How does the latest BOC rate increase affect you?

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This week, the Bank of Canada increased the trendsetting interest rate to 1.5 percent. This was the fourth rate increase in the past 12 months. Knowing this is good, but we keep getting asked how it affects us (as a condo buyer or owner in Ottawa who has a mortgage, etc). We reached out to Mathieu Nesbitt, who is the Manager of Mobile Mortgages in Ottawa for TD Bank, to explain exactly what it means and if we should even care! 

For the fourth time in the past 12 months the Bank of Canada has increased its key monetary policy interest rate, the last increase went to 1.25% from 1.00% [January 2018].  Each increase can have an effect on your monthly mortgage interest cost which will affect your overall cost of borrowing.  There is good news though, there are ways you can protect yourself to prepare for those interest rate increases.  If you build a buffer by increasing your regular payments by 10% to 20% you will be paying mortgage loan quicker which also reduces your amortization.  Because most mortgages calculate interest based on the daily balance by paying down the principal quicker interest rate increases won't impact your cost of borrowing as much.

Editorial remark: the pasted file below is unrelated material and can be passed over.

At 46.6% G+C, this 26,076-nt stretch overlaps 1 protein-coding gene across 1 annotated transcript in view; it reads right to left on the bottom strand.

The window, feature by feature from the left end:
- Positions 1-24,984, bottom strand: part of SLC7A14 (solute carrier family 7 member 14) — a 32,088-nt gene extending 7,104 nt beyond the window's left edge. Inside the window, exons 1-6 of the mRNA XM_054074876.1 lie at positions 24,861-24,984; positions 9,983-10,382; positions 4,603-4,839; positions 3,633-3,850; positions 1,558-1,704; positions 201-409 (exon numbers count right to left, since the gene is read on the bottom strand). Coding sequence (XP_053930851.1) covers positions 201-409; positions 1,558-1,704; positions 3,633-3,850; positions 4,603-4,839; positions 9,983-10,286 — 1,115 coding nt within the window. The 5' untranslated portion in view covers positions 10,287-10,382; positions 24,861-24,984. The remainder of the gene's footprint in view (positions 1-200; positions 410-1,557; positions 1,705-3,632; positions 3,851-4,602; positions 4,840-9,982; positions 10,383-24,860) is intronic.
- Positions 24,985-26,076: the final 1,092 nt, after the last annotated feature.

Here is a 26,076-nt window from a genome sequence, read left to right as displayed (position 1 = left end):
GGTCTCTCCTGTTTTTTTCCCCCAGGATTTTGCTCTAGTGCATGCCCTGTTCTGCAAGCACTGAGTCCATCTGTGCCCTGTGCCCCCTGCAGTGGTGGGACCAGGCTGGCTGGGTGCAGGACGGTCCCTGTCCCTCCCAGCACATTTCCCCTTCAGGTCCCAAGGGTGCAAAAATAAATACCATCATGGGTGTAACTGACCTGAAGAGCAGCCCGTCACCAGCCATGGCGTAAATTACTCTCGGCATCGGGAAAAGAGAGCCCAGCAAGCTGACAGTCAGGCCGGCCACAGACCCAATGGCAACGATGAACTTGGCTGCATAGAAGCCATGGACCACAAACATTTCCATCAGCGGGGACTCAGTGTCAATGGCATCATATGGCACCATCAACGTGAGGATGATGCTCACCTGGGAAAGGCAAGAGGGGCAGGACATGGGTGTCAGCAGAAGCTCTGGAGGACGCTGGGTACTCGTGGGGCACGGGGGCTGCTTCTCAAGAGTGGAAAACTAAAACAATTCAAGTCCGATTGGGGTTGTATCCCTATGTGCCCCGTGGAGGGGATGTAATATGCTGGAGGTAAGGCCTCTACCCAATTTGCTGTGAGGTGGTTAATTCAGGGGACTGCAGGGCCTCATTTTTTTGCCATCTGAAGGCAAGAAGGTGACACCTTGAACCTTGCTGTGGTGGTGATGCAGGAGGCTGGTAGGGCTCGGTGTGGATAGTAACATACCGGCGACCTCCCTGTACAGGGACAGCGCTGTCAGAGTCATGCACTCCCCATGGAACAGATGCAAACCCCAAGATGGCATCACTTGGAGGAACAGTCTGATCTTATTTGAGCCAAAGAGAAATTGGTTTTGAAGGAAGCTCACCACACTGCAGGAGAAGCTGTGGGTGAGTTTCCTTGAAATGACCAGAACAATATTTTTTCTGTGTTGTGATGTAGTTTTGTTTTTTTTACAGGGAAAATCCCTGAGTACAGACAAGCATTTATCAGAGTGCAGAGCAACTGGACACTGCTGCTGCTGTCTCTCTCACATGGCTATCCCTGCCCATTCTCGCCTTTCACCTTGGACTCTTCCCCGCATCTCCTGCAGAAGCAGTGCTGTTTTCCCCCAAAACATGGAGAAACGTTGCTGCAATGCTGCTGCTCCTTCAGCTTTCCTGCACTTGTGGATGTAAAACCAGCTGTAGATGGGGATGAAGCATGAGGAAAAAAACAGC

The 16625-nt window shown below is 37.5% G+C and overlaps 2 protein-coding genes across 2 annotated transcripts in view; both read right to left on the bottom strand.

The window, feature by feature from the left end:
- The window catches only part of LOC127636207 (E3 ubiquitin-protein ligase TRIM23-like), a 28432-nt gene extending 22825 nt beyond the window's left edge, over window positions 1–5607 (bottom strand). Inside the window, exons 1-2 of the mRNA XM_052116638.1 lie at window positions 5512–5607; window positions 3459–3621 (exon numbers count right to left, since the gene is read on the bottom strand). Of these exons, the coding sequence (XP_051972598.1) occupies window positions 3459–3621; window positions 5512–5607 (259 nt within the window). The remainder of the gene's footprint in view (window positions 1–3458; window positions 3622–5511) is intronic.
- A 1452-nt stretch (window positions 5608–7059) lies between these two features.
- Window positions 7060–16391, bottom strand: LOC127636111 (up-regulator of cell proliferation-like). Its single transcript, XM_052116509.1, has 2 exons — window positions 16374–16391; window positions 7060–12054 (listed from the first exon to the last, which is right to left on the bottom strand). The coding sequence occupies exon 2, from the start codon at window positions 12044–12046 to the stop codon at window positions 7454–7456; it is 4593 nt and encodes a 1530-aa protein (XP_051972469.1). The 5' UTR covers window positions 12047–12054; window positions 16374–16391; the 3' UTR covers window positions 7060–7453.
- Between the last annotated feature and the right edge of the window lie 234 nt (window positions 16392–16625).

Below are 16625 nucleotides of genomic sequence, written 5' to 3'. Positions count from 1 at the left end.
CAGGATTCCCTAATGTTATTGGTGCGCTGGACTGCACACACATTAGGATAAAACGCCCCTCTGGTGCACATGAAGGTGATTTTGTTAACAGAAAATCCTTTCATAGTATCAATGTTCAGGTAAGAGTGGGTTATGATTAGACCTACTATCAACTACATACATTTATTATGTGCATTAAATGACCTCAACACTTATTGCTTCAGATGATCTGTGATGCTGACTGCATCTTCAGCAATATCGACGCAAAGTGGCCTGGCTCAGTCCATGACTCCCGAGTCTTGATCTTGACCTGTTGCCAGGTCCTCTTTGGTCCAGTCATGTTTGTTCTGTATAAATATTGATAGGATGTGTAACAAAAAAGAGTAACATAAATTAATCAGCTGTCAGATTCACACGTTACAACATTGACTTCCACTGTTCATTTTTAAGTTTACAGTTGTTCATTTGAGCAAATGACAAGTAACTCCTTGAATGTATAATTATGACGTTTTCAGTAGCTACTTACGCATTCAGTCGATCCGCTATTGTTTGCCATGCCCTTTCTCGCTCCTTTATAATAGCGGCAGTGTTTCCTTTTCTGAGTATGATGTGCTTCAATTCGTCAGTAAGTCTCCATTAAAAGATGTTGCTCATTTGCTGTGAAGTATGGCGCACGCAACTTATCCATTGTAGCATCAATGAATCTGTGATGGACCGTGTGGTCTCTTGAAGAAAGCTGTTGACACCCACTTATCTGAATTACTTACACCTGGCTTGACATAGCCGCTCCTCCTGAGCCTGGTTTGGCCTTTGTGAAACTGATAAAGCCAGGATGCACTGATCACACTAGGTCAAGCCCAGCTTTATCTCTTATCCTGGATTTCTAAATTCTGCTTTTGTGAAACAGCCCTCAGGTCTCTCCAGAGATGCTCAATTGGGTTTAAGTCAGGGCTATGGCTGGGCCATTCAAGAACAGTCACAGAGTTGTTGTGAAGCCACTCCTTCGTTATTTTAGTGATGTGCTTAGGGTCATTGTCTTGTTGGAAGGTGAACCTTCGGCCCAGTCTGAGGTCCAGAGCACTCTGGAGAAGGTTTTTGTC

This also brings me to another point, if you have a pre-approval in place an interest rate increase can affect the amount of money you have been approved to borrow.  You will need to check in with your lender to see if your pre-approved dollar amount has changed.

For those who are looking at getting into the housing market, you need to know that TD bank can do a mortgage approval for you and hold your interest rate for 120 days on resale purchases.  For new build purchases, we can go up to 24 months which will protect you from interest rate increases. 

For those who are already making mortgage payments, there are some options for you to help when rates increase.  If you've chosen a fixed rate mortgage your interest rate is fixed for the term of your mortgage so a rate increase will not affect your payments until your mortgage term ends.

On the other hand, if you are in a variable rate mortgage it can change at any time during the term of your mortgage, therefore, changing your monthly mortgage payment.  One way to prepare yourself for an increase is to make an inflated mortgage payment, increasing your payment to more than you are actually obligated to pay.  The benefit of this is the excess payment amount goes directly to the principal portion of your mortgage, reducing the total interest paid on your mortgage as well as shortening your amortization.  So if rates do go up and your payment increases making your cash flow tight, either eliminate or reduce the extra principal reduction payment to either offset or help with the increase should it happen.

While some of this can seem overwhelming or confusing it is what I specialize in and I welcome the opportunity to provide you with advice and help, making your mortgage needs simple and comfortable.

-- Mathieu Nesbitt is the Manager for Mobile Mortgages with TD Bank and works outside normal banking hours to provide the best service for clients. You can connect with him directly at 613-868-9197. CLICK HERE to contact Mathieu Nesbitt.